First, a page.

“The man who goes alone can start today,” said Thoreau. In any amount, against this going alone, we find E. O. Wilson continuing to surprise us: “‘Individual selection is responsible for much of what we call sin, while group selection is responsible for the greater part of virtue,’ he writes in one of the book’s bluntest passages. ‘Together they have created the conflict between the poorer and better angels of our nature'” (Susanna Rustin, Guardian interview, 17 Aug 2012). Which angel carries cash? Thoreau thought he “was rich, if not in money, in sunny hours and summer days, and spent them lavishly.”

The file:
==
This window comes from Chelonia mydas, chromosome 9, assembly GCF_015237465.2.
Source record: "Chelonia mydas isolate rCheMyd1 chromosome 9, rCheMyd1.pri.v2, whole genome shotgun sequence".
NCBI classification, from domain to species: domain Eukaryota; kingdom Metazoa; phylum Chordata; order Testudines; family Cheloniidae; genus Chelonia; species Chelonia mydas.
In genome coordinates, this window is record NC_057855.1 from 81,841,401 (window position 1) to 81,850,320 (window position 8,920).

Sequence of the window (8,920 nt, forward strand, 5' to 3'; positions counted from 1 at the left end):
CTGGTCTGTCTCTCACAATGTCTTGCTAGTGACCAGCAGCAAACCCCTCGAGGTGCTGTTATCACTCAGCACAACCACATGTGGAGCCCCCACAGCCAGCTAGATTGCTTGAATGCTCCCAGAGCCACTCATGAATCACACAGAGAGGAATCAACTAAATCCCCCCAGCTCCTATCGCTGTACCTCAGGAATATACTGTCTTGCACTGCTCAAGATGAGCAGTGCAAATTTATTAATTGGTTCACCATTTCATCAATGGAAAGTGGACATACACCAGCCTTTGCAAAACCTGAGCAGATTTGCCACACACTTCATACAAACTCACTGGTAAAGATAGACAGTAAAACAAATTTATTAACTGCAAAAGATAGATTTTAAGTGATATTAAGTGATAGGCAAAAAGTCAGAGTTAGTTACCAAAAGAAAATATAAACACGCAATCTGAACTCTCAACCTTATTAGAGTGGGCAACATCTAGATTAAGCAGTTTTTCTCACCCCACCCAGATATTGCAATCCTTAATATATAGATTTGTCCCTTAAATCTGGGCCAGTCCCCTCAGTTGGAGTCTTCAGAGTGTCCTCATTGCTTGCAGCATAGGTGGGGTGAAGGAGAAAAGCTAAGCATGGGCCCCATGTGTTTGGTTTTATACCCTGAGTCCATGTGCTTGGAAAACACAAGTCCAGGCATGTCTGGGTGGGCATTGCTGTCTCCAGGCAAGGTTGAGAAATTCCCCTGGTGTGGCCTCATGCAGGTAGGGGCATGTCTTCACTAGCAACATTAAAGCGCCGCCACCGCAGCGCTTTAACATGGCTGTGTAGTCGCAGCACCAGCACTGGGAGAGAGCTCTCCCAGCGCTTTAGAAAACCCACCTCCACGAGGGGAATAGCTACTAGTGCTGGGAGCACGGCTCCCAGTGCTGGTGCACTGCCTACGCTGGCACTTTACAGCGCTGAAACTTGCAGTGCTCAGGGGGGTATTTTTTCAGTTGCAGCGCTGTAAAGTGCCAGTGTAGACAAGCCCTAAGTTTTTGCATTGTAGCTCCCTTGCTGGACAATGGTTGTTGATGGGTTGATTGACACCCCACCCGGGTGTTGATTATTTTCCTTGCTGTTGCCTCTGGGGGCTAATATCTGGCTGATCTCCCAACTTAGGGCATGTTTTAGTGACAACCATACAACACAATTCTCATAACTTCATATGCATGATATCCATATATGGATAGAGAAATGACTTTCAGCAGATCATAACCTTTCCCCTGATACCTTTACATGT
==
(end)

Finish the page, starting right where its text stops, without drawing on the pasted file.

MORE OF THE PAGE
Meanwhile, over at The Dish, Andrew Sullivan, who’d be the world’s richest blogger if posts were dollars, points us, in a post titled “What’s the Matter with Money?,” to an argument proposing to assuage any Thoreau induced guilt we might be feeling over our purchased stuff. “Buyology,” by Jerry DeNuccio, suggests money is good because when we buy stuff we sustain the consumer colony. The consumer is thus one of the “better angels of our nature.” But do we really want to be ants? And isn’t most of our money spent on things we don’t really want? I’m not sure what audience needs an argument in favor of money. It can’t be the poor, who know only too well the value of money and what it might buy (food and good teeth to eat it, clean clothing and a private place to dress, health care not to be confused with drugs, not to mention Ishmael’s bed and table), but Thoreau is clear about his audience: “Perhaps these pages are more particularly addressed to poor students,” whose meagre earnings don’t necessarily go for cool stuff: “Those things for which the most money is demanded are never the things which the student most wants.” Cynics are fond of finding Thoreau contradicting himself, and he’s often laureled a hero of hypocrisy. It’s become a sixth way added to Walter Harding’s “Five Ways of Looking at Walden.” But in no place do we find Thoreau at odds with the value of furniture, a hearth, or companionship. He even kept three chairs for society. But Thoreau did not consider himself poor, as his conversation with John Field, who “was discontented and wasted his life into the bargain,” in the “Baker Farm” chapter of Walden, makes clear. Thoreau simply wanted to live on less stuff. For Thoreau, less is more to the max.